Traditional stalls that sell churros, the popular Spanish fried-dough pastry-based snack, may have their days numbered in the city of Barcelona. In 1990, its city council decided to stop granting new licenses for their permanent installation in the public space. The current regulation only allows the transfer of licenses between relatives in the first degree of consanguinity, that is, from parents to children. But, in most cases, they are not interested in taking over the business.
The lack of generational changeover adds up to a drop in sales due to the current economic crisis, putting these businesses at risk. These two factors have forced many owners to finally pull the plug. At the moment, there are only over twenty stalls in the whole city, very few compared to the about 70 that existed 25 years ago. If no legal changes are made, in a few years churro stalls will no longer be a part of Barcelona’s urban landscape.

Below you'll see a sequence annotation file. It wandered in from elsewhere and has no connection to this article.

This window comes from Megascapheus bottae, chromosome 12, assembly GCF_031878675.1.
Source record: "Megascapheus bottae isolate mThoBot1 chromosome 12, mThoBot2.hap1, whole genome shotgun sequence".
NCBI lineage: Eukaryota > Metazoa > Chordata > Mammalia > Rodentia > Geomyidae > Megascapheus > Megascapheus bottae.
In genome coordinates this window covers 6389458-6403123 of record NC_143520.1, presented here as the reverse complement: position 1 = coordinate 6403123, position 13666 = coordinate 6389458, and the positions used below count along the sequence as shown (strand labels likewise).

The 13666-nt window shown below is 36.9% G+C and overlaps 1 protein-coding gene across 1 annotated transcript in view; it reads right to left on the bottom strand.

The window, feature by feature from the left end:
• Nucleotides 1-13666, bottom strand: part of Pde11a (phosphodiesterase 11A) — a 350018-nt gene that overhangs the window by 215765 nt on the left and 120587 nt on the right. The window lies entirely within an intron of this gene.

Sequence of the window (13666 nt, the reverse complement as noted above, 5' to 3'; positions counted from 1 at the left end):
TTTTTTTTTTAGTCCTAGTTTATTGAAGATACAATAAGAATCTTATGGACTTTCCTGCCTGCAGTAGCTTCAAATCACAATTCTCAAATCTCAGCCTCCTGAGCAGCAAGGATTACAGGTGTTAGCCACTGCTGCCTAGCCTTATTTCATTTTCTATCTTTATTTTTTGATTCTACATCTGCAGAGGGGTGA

The Urgell Cantonada Borrell series catalogues the few stalls still open today. The title of the project is a reference to a popular Catalan children’s song that talks about an imaginary churro stall located at the junction of Urgell and Borrell streets in Barcelona, an impossible intersection, as both streets are parallel. The project explores the loss of one’s own childhood emotional landscape on a personal level and the loss of identity of big cities on a more general level.
— Oscar Ciutat, Barcelona, Spain